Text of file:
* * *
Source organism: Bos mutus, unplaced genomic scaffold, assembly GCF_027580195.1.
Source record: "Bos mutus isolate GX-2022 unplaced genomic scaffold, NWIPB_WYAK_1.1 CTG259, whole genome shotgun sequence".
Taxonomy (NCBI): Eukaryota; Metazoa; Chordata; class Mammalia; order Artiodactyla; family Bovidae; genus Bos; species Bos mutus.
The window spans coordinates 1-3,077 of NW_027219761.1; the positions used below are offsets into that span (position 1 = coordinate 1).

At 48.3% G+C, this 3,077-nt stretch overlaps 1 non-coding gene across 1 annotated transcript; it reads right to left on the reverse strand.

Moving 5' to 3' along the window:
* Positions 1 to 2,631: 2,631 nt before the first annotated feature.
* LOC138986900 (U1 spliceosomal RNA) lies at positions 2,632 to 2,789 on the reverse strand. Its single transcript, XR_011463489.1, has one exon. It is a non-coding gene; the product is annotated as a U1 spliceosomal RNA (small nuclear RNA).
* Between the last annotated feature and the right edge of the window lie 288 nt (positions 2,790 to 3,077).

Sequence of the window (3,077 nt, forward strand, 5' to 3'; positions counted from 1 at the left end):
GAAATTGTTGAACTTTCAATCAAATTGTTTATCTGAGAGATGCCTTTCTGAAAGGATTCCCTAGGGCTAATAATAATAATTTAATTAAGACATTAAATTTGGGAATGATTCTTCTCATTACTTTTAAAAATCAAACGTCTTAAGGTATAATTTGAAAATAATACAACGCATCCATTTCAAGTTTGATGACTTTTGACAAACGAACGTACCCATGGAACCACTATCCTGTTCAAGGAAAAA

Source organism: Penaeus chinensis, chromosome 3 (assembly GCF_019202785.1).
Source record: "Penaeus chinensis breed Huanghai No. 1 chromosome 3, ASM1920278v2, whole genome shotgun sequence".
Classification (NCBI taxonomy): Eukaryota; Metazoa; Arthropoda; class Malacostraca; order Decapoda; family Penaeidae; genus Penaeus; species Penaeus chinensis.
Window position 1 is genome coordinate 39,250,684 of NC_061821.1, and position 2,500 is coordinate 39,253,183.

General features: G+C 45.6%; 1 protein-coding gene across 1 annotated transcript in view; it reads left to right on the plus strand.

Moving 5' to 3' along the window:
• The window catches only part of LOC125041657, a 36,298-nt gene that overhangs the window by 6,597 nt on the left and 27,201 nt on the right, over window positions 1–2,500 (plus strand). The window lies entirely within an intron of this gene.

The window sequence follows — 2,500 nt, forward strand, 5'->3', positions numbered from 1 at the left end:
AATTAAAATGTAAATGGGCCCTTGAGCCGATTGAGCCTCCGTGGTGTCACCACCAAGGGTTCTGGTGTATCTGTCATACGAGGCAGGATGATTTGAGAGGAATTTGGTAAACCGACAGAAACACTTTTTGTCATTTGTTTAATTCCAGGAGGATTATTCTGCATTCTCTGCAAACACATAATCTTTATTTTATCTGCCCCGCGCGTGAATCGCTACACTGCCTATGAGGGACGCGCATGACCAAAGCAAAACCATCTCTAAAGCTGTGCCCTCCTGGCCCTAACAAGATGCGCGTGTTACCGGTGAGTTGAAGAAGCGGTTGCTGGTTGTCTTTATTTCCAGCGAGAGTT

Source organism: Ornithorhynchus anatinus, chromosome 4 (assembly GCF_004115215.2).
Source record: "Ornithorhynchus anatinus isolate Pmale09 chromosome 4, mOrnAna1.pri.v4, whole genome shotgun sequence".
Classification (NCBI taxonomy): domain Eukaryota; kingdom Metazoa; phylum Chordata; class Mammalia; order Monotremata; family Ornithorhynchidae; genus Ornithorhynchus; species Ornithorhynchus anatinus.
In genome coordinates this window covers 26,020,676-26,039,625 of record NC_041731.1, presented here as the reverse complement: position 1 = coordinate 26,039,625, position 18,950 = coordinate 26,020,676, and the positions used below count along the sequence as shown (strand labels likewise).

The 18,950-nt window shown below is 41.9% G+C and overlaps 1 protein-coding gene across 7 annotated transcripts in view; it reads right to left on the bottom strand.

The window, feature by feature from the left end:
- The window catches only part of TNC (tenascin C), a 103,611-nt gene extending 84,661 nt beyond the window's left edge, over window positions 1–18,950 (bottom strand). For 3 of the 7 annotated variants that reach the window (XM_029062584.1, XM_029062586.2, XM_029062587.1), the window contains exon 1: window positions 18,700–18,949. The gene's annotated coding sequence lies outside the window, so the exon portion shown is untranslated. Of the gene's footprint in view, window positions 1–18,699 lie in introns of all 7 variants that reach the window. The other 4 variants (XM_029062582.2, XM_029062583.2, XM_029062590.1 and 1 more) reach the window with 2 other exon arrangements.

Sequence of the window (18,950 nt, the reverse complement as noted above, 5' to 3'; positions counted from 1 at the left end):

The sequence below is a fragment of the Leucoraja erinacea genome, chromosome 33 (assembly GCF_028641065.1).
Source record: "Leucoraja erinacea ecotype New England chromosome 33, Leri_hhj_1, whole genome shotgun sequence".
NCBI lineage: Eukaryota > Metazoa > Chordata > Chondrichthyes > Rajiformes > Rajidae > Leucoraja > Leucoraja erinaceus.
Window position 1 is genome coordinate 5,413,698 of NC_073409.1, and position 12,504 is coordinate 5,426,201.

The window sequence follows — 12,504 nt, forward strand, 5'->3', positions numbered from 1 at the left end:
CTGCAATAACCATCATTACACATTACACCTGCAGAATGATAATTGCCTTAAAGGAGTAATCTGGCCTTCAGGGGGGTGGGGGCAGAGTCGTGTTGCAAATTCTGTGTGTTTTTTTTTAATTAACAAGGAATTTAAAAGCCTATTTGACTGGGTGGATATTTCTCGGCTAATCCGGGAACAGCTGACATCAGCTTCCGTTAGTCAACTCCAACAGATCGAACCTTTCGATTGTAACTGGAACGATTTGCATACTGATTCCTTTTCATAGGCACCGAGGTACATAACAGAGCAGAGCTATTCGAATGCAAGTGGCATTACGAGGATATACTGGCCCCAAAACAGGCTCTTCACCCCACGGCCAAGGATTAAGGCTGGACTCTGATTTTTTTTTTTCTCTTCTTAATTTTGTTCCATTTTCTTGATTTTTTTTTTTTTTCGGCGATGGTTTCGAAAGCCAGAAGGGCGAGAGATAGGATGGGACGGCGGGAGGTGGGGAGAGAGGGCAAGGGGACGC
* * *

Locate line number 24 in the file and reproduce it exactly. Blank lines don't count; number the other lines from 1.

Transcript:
In genome coordinates this window covers 26,020,676-26,039,625 of record NC_041731.1, presented here as the reverse complement: position 1 = coordinate 26,039,625, position 18,950 = coordinate 26,020,676, and the positions used below count along the sequence as shown (strand labels likewise).